'Getting out of here. Starting a n-n-new life.’
‘Do you masturbate?’
‘I don’t believe that’s true, Liam.’
He shakes his head.
‘You shouldn’t talk about stuff like that.’
‘It’s very natural for a young man. When you masturbate who do you
‘There aren’t many girls around here. Most of the staff are men.’
‘G-g-girls in magazines.’
‘Dr Naparstek is a woman. How often do you get to see Dr Naparstek? Twice a week? Three times? Do you look forward to your sessions?’
‘She’s been good to me.’
‘How has she been good to you?’
‘She doesn’t judge me.’
‘Oh, come on, Liam, of course she judges you. That’s why she’s here. Do you ever have sexual fantasies about her?’
He bristles. Edgy. Uncomfortable.
‘You shouldn’t say things like that.’
‘She’s a very attractive woman, Liam. I’m just admiring her.’
I look over his shoulder. Dr Naparstek doesn’t seem to appreciate the compliment. Her lips are pinched tightly and she’s toying with a pendant around her neck.
‘What do you prefer, Liam, winter or summer?’
‘Day or night?’
‘Apples or oranges?’
‘Coffee or tea?’
‘Women or men?’
‘In skirts or trousers?’
‘Long or short?’
‘Stockings or tights?’
‘What colour lipstick?’
‘What colour eyes does she have?’
‘What is she wearing today?’
‘What colour is her bra?’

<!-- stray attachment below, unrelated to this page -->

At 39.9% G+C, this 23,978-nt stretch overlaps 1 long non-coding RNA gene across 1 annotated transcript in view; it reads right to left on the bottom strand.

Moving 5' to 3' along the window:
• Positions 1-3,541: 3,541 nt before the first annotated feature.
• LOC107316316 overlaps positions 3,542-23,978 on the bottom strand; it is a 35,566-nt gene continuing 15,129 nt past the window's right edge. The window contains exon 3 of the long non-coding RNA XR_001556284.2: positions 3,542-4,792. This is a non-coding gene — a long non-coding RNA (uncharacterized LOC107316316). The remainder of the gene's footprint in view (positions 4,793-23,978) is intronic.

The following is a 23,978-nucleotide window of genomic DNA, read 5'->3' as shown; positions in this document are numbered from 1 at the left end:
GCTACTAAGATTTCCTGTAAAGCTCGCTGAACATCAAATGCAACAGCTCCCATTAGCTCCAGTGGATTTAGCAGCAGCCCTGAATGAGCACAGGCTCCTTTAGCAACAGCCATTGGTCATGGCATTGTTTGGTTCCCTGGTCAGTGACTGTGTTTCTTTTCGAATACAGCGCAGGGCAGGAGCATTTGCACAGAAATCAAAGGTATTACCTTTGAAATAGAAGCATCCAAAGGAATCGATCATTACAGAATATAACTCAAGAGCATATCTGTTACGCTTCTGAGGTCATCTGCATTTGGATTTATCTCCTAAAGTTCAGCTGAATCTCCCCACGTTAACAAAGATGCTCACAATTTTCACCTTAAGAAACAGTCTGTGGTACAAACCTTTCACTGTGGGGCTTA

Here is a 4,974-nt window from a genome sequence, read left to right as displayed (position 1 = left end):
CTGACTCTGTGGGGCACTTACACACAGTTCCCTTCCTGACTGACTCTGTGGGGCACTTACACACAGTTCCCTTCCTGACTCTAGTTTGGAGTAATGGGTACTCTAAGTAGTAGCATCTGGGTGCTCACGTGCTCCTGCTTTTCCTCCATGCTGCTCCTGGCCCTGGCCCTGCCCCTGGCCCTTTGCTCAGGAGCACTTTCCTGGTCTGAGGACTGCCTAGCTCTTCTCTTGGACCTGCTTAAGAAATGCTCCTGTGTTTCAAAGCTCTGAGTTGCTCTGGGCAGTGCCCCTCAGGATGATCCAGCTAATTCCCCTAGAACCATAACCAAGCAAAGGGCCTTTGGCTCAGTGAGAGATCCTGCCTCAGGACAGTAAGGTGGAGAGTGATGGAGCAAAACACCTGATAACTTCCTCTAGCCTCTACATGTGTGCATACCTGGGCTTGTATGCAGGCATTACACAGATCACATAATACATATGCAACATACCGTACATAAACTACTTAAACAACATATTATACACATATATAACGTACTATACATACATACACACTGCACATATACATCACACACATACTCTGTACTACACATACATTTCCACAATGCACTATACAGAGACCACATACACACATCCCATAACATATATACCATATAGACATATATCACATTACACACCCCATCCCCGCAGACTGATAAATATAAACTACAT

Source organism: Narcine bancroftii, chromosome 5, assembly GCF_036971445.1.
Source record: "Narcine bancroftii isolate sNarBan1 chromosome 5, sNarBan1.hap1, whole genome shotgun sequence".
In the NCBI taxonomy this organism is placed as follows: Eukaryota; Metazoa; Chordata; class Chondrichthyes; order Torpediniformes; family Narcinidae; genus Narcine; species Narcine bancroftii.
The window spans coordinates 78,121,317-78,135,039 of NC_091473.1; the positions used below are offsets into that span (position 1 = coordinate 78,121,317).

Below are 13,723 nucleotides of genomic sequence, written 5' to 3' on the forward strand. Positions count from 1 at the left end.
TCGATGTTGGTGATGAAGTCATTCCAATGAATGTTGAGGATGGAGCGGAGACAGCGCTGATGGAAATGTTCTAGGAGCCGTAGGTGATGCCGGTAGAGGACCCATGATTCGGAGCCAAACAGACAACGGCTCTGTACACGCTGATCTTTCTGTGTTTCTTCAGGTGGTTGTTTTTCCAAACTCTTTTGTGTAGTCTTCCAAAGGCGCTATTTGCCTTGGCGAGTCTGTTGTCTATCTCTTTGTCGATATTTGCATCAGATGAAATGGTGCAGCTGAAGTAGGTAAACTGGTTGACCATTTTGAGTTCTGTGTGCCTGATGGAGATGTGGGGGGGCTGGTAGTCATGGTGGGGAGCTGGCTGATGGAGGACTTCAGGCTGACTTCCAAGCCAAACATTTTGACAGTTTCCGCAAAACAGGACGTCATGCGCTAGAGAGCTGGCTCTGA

‘I didn’t mention a name, Liam. Who are you talking about?’
He stiffens, embarrassed, his face a beacon. I notice his left knee
bouncing up and down in a reflex action.
‘Do you think Dr Naparstek is married?’ I ask.
‘I d-d-don’t know.’
‘Does she wear a wedding ring?’
‘Maybe she has a boyfriend at home. Do you think about what she does when she leaves this place? Whether there is someone waiting for her? What does her house look like? What does she wear when she’s at home? Does she sleep naked?’
Flecks of white spin are gathered in the corners of Liam’s mouth.
Dr Naparstek wants to stop the questioning, but the Judge tells her to sit down.
Liam tries to turn but I lean forward and put my hands on his shoulders, my mouth close to his ear. I can smell the sweat wetting the roots of his hair and see a fleck of shaving foam beneath his ear.
In a whisper, ‘You think about her all the time, don’t you, Liam? The smell of her skin, her shampoo, the delicate shell of her ear, the shadow in the hollow between her breasts . . .every time you see her, you collect more details so that you can fantasise about what you want to do to her.’
Liam’s skin has flushed and his breathing has gone ragged.
‘You fantasise about following her home – just like you followed Zoe Hegarty. Dragging her off the street. Making her beg you to stop.’
The Judge suddenly interrupts. ‘We can’t hear your questions, Professor. Please speak up.’
The spell is broken. Liam remembers to breathe.
‘My apologies,’ I say, glancing at the review panel. ‘I was just telling Liam that I might ask Dr Naparstek out to dinner.’
Will you pick up Bleed for Me? It's out now!
Mary Anna Evans is the author of the Faye Longchamp series, which stars an archaeologist who also solves mysteries. Plunders, the latest installment, comes out today. It takes place near the mouth of the Mississippi River, where Faye and her husband have been hired to survey archaeological sites—a task made complicated by the Deepwater Horizon oil spill. Added to the mess is a murder, an inheritance battle and even pirates . . .